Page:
Sermon by Pastor Tom Brown · Aug 08, 2021

We’ve been covering the mission of the church these last few weeks.

A church is a body or family of people, called by God and empowered by the Holy Spirit to build each other up and testify about Jesus in the world.

Church is not an event or a product, it is a family with a mission.

This morning we are going to talk for a few minutes about the individual Christian.

What does it mean to be a Christian?

We will see three answers to that question this morning in Ephesians chapter 4. Let’s read Ephesians 4:11-16.

We are going to see that every Christian is a saint, every Christian is a work in progress and every Christian is a minister.



Notice the word saints in verse 12.

In many traditions the title of saint is reserved for a special few, for them a saint is not a regular person in the church pews but a rare individual who has extraordinary gifting and impact in the world. These saints are assured a placed in heaven due to their devotion and good works.

As protestants we don’t recognize a sainthood in this way.

The New Testament teaches us that it is not devotion and good works that earn a place in heaven. In fact there is absolutely nothing that can be done to earn a place in heaven.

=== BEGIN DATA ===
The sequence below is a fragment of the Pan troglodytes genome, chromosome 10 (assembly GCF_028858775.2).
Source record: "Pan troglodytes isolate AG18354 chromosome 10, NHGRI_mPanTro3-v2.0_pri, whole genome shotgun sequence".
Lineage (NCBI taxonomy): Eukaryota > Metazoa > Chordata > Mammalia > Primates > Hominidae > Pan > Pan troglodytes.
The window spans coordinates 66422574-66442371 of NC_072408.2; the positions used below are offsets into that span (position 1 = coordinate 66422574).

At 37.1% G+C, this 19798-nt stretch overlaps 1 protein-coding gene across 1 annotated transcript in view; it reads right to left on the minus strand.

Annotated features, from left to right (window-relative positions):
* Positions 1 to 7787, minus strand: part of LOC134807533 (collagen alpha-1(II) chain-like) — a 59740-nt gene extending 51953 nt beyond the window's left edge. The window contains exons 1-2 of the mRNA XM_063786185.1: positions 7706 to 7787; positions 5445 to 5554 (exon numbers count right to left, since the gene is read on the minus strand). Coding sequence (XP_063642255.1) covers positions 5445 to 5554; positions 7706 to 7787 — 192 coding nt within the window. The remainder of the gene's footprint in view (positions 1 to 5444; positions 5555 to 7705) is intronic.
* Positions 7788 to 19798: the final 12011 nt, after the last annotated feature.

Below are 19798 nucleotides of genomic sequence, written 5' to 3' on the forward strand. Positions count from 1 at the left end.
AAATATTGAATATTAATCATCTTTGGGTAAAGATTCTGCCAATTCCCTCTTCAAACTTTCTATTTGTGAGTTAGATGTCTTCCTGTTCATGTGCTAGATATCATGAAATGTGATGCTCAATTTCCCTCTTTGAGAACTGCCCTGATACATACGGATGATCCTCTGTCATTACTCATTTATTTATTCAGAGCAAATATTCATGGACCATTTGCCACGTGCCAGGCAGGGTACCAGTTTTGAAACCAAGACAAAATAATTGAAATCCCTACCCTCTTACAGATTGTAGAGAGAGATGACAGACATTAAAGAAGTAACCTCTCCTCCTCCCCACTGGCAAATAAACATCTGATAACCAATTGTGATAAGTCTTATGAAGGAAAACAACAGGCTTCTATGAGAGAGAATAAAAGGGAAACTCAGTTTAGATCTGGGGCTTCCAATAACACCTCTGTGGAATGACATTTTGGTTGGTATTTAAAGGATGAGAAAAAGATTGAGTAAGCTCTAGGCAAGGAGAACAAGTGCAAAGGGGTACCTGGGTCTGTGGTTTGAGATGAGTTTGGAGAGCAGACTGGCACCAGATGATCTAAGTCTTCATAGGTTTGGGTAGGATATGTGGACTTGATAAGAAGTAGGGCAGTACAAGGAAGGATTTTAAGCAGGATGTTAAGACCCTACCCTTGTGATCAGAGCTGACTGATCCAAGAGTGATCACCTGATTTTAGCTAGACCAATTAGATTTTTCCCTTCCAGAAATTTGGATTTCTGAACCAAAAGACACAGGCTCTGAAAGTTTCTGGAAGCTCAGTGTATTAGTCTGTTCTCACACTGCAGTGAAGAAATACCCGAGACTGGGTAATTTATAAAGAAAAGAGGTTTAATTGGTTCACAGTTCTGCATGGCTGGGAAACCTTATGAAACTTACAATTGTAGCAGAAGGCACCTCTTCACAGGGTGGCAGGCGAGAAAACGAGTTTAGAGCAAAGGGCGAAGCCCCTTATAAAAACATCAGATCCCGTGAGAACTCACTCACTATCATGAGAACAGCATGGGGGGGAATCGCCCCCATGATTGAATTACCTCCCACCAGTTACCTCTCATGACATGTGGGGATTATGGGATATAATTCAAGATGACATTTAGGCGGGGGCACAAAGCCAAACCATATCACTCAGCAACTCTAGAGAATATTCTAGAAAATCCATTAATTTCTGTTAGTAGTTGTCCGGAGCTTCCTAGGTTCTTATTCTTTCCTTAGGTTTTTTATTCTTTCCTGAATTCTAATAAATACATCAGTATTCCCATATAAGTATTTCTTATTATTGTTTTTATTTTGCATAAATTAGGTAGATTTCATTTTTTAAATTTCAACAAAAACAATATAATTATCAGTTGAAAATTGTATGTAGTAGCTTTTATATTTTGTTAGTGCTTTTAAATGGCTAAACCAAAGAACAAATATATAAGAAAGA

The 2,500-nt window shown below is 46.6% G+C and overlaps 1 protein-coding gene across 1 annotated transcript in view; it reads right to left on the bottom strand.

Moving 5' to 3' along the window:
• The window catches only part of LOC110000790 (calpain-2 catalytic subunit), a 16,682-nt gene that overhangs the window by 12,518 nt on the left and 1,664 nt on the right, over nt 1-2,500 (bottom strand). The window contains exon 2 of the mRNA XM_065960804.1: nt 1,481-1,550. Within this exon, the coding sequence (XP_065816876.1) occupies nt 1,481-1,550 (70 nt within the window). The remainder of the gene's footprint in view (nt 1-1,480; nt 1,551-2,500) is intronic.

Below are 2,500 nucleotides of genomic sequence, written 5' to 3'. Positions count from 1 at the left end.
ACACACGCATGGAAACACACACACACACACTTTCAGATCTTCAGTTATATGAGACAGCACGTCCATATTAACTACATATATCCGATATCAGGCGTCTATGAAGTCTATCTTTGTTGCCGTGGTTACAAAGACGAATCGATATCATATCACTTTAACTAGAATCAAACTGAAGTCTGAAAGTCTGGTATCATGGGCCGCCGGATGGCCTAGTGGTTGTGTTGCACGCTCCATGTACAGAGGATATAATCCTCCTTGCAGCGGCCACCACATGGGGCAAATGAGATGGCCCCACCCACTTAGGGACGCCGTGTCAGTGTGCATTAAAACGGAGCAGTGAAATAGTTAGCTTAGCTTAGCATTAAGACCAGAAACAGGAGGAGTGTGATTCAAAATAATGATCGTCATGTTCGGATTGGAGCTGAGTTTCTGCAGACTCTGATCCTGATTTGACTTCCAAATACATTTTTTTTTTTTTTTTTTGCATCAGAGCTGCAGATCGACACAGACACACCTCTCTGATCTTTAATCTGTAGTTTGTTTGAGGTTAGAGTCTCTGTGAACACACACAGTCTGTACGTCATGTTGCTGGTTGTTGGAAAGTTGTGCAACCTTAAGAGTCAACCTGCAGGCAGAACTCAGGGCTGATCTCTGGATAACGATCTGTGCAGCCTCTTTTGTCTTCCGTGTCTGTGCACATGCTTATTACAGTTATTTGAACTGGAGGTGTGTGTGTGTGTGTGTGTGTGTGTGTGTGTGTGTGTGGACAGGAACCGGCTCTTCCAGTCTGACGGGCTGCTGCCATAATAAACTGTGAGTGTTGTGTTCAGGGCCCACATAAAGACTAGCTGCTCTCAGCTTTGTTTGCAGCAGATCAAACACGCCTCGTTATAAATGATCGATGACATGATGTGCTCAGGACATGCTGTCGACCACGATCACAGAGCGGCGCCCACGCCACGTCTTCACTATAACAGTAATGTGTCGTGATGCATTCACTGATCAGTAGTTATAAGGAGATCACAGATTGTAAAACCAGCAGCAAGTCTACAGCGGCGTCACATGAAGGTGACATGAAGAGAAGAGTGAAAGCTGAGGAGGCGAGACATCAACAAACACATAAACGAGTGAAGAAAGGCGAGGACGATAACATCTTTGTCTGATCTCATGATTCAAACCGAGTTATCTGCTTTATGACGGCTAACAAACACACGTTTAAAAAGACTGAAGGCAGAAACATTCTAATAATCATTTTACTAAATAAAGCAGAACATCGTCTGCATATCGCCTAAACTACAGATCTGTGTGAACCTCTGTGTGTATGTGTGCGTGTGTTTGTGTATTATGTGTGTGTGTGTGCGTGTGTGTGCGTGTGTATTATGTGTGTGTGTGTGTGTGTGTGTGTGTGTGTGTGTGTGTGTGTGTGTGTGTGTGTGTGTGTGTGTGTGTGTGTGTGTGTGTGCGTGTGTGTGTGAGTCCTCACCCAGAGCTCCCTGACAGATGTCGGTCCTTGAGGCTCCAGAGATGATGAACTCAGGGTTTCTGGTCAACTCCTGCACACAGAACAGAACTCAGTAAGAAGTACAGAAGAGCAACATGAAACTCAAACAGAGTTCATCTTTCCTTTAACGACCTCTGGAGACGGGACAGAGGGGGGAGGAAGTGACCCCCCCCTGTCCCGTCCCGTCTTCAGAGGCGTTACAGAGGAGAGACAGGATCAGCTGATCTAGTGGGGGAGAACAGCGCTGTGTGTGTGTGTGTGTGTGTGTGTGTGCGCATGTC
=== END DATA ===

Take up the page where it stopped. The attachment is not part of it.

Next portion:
Rather eternal life is a gift made possible by the substitutionary death of Christ. It is given by an act of pure, undeserved grace. It is given to anyone who transfers their trust or confidence from their own works to the work of Christ.

A saint is not someone who has earned a special place in heaven.

A saint is someone who has been given a special place in heaven by the grace of God.

The English word saint is a translation of the Greek word hagios. Hagios can be defined as “consecrated to God, holy, sacred, pious”.

Holiness is a major theme in the Old Testament. To function as a priest in ancient Israel, a man had to be purified by a ceremony involving the ashes of a rare, spotless red heifer. Only a priest could oversee sacrifices and only a purified and holy man could serve as a priest.

One of the elements involved in sacrificial services was the incense at the altar. God gave the priests a special recipe for that incense which was a holy or sacred product. Anyone who used the recipe in any other place or for any other purpose was to be cut off from their people.